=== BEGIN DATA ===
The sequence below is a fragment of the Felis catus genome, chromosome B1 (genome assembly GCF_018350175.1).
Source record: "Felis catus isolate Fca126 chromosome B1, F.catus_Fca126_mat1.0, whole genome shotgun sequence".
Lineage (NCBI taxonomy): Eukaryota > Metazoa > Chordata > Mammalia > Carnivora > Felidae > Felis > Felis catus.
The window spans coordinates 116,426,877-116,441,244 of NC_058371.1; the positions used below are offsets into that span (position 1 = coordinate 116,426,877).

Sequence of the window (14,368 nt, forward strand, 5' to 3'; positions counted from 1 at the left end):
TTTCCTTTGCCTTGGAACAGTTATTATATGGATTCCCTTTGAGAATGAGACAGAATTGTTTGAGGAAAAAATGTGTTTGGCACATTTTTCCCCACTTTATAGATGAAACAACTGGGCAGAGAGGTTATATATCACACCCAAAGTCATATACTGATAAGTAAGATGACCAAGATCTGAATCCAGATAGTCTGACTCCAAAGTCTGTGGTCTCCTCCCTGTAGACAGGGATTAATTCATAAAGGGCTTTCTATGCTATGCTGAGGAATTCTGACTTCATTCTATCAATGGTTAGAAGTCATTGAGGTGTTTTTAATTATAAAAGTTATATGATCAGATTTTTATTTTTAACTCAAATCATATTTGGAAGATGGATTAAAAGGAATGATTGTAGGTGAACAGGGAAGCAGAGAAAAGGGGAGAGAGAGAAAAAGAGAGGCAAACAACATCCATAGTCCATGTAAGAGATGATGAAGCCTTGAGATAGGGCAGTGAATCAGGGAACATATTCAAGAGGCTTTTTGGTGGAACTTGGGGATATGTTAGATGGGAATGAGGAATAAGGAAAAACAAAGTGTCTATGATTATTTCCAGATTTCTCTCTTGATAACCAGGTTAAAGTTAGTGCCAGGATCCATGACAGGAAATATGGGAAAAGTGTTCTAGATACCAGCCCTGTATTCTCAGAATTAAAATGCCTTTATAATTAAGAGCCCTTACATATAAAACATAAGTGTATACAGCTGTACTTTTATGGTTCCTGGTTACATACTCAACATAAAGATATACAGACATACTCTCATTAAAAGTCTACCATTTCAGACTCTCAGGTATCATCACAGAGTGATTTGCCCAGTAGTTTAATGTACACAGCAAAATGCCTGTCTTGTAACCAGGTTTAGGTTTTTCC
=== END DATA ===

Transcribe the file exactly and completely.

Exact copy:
The sequence below is a fragment of the Felis catus genome, chromosome B1 (genome assembly GCF_018350175.1).
Source record: "Felis catus isolate Fca126 chromosome B1, F.catus_Fca126_mat1.0, whole genome shotgun sequence".
Lineage (NCBI taxonomy): Eukaryota > Metazoa > Chordata > Mammalia > Carnivora > Felidae > Felis > Felis catus.
The window spans coordinates 116,426,877-116,441,244 of NC_058371.1; the positions used below are offsets into that span (position 1 = coordinate 116,426,877).

Sequence of the window (14,368 nt, forward strand, 5' to 3'; positions counted from 1 at the left end):
TTTCCTTTGCCTTGGAACAGTTATTATATGGATTCCCTTTGAGAATGAGACAGAATTGTTTGAGGAAAAAATGTGTTTGGCACATTTTTCCCCACTTTATAGATGAAACAACTGGGCAGAGAGGTTATATATCACACCCAAAGTCATATACTGATAAGTAAGATGACCAAGATCTGAATCCAGATAGTCTGACTCCAAAGTCTGTGGTCTCCTCCCTGTAGACAGGGATTAATTCATAAAGGGCTTTCTATGCTATGCTGAGGAATTCTGACTTCATTCTATCAATGGTTAGAAGTCATTGAGGTGTTTTTAATTATAAAAGTTATATGATCAGATTTTTATTTTTAACTCAAATCATATTTGGAAGATGGATTAAAAGGAATGATTGTAGGTGAACAGGGAAGCAGAGAAAAGGGGAGAGAGAGAAAAAGAGAGGCAAACAACATCCATAGTCCATGTAAGAGATGATGAAGCCTTGAGATAGGGCAGTGAATCAGGGAACATATTCAAGAGGCTTTTTGGTGGAACTTGGGGATATGTTAGATGGGAATGAGGAATAAGGAAAAACAAAGTGTCTATGATTATTTCCAGATTTCTCTCTTGATAACCAGGTTAAAGTTAGTGCCAGGATCCATGACAGGAAATATGGGAAAAGTGTTCTAGATACCAGCCCTGTATTCTCAGAATTAAAATGCCTTTATAATTAAGAGCCCTTACATATAAAACATAAGTGTATACAGCTGTACTTTTATGGTTCCTGGTTACATACTCAACATAAAGATATACAGACATACTCTCATTAAAAGTCTACCATTTCAGACTCTCAGGTATCATCACAGAGTGATTTGCCCAGTAGTTTAATGTACACAGCAAAATGCCTGTCTTGTAACCAGGTTTAGGTTTTTCC